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Mt Bike Action Alert from IMBA  Jim Baross
 Feb 14, 2005 19:26 PST 

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Nationwide Alert: Senate Bill Threatens California Trails



Action Alert

For Immediate Release
02-14-05
Contact: Jenn Dice, IMBA government affairs director
<mailto:je-@imba.com>je-@imba.com
303-545-9011


-- Phone calls urged by Wednesday Feb. 16.

A Senate committee will vote this Wednesday, Feb. 16, on a reintroduced
Wilderness bill that would ban mountain biking from 170 miles of
singletrack trails in Northern California. Mountain bikers nationwide are
urged to ask their senators to delay action on the bill until suitable
compromises are reached and bicycling is accommodated. Your call is
especially important if your senator is a member of the Senate Energy and
Natural Resource Committee listed below.

Senate Bill 128 (S. 128), the Northern California Coastal Wild Heritage
Wilderness Act, sponsored by U.S. Senator Barbara Boxer (D-CA), would
designate more than 300,000 acres as federal Wilderness. Popular trails
would be closed such as King's Crest and Lost Coast-Chemise Mountain in the
King Range National Conservation Area and the Red Bud and Judge Davis
trails near Cache Creek in Lake County.
<http://www.imba.com/news/action_alerts/ca_wilderness/hr1501_mtb_miles_lost.html>View
a complete list of threatened trails.

IMBA remains firmly dedicated to land conservation and believes that
Wilderness designation is just one of many tools that may be employed to
protect wild places. When proposed Wilderness Areas include significant
mountain biking opportunities, IMBA proposes alternative land designations
that protect natural areas while preserving bicycle access.

IMBA supports protecting all lands in the bill, but for one-quarter of the
areas under consideration, Congress should use protection measures other
than Wilderness or adjust boundaries to accommodate bicycling.

IMBA believes mountain biking, low-impact, muscle-powered recreation, is an
appropriate use of trails on public lands and is consistent with the values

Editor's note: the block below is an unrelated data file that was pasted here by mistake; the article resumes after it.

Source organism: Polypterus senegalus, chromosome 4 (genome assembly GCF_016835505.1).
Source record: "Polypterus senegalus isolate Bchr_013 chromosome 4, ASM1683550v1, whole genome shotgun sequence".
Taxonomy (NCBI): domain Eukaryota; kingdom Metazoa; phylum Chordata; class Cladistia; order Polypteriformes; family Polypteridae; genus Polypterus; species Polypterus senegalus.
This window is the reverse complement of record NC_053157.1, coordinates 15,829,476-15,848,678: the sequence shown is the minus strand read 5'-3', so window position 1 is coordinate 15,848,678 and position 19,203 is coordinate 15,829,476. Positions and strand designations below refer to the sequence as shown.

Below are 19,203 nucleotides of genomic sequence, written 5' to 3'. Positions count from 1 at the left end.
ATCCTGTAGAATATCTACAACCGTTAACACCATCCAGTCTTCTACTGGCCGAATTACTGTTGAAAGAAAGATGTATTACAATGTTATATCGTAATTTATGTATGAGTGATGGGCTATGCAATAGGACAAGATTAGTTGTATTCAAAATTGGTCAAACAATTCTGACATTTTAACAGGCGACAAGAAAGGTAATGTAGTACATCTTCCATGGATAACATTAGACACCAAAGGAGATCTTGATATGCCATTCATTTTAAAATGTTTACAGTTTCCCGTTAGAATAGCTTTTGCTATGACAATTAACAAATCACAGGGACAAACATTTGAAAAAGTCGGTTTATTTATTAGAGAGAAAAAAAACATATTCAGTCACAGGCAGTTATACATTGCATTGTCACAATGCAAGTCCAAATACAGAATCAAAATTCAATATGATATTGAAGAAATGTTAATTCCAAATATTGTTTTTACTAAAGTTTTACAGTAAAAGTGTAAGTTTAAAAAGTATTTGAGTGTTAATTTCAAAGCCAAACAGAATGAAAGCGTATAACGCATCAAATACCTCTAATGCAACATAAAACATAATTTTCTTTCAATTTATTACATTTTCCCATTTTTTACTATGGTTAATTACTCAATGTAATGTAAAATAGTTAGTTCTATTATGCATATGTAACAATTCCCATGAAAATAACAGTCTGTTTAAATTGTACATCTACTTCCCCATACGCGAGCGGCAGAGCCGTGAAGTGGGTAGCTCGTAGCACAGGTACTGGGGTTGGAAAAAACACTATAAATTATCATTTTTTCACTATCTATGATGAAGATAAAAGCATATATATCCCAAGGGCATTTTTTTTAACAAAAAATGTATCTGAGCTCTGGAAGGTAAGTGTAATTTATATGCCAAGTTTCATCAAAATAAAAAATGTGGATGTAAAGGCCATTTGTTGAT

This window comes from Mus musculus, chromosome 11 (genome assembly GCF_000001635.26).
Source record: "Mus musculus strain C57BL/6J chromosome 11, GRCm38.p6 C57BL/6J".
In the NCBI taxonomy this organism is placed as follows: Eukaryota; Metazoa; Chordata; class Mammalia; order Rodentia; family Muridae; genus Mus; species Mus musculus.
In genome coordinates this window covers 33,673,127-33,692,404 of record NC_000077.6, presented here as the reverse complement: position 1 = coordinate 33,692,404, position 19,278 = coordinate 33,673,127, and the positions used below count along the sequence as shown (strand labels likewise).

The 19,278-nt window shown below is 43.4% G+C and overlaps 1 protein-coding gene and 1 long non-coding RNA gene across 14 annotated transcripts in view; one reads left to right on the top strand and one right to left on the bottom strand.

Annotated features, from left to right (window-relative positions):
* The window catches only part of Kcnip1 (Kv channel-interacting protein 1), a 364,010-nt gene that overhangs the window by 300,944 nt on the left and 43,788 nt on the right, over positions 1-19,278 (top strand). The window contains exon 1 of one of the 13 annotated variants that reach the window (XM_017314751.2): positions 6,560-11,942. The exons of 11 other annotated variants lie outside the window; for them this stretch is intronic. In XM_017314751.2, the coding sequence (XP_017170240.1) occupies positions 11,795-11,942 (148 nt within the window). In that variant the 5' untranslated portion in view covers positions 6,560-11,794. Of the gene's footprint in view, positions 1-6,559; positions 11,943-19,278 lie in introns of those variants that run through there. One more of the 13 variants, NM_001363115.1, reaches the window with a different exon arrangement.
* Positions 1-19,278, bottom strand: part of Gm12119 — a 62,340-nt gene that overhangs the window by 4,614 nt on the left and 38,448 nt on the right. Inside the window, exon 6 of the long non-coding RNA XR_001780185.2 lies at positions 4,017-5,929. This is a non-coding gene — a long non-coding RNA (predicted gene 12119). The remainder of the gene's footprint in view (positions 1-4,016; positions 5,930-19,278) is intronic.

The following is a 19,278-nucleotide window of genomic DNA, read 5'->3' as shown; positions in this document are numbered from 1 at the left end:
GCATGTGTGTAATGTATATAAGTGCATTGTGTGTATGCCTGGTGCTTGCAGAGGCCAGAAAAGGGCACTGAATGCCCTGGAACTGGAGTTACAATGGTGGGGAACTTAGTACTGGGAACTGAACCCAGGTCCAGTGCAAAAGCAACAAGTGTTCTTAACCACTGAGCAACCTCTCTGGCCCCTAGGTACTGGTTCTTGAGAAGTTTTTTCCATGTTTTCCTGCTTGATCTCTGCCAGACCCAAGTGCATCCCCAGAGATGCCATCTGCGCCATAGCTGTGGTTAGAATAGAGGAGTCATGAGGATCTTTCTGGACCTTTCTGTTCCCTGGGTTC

of Wilderness land protection which includes recreation in natural landscapes.



Talking Points:

Senate Bill 128 needs to better accommodate bicycling and is not ready for
passage. Please delay action in the Senate and House until suitable
compromises are reached.
    * This bill would close more than 170 miles of singletrack trails to
bicycling.
    * IMBA supports protecting all the lands in S. 128, but for one-quarter
of the areas under consideration, Congress should use methods other than
Wilderness to preserve the land while keeping trails open to mountain biking.
    * Wilderness is not the only way to protect public lands. Why must land
protection often mean eliminating bicycling opportunities?
    * Mountain biking started in California and is a popular sport - 5.2
million Californians participated last year (Outdoor Industry Association).
    * Mountain biking brings significant revenue to the state's economy
through bicycle related industry, tourism, bike shops, touring companies
and more.
    * Mountain biking is low-impact, muscle-powered recreation and is an
appropriate use of trails on public lands. IMBA members highly value land
conservation, clean water and clean air.
    * IMBA supports new Wilderness designations where they don't close
singletrack bicycling opportunities.
    * Bicyclists simply want to continue to ride on trails that have been
open to them for years.
    * Recreation science indicates that bikes affect natural resources no
more than hikers or horses - two user groups allowed on Wilderness trails.

Action Steps:

Call your two U.S. senators using the Capitol switchboard (202) 224-3121.
(To learn the name of your state's senators go to
<http://www.congress.org>http://www.congress.org and type in your zip
code.) Members of the Senate Energy and Natural Resources Committee are
listed below.
    * Politely tell them you are calling in regards to S. 128 (Northern
California Coastal Wild Heritage Wilderness Act) and use the talking points
above. If the senator is not a member of the committee, your comments are
still important because the entire U.S. Senate will be asked to vote on the
bill before it goes to the U.S. House of Representatives.
    * Please provide your name and address so that they know you are a
constituent. Senators respond best to callers from their home state - if
you don't give them contact information, your call probably won't count.
    * If you would rather fax a letter, call your senator's office to get
the proper fax number and staff member assigned to the bill. Make sure to
fax your comments by Wednesday. Email comments are not recommended.

Senate Energy and Natural Resources Committee

Dianne Feinstein, California (202) 224 - 3841

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<html>
<body>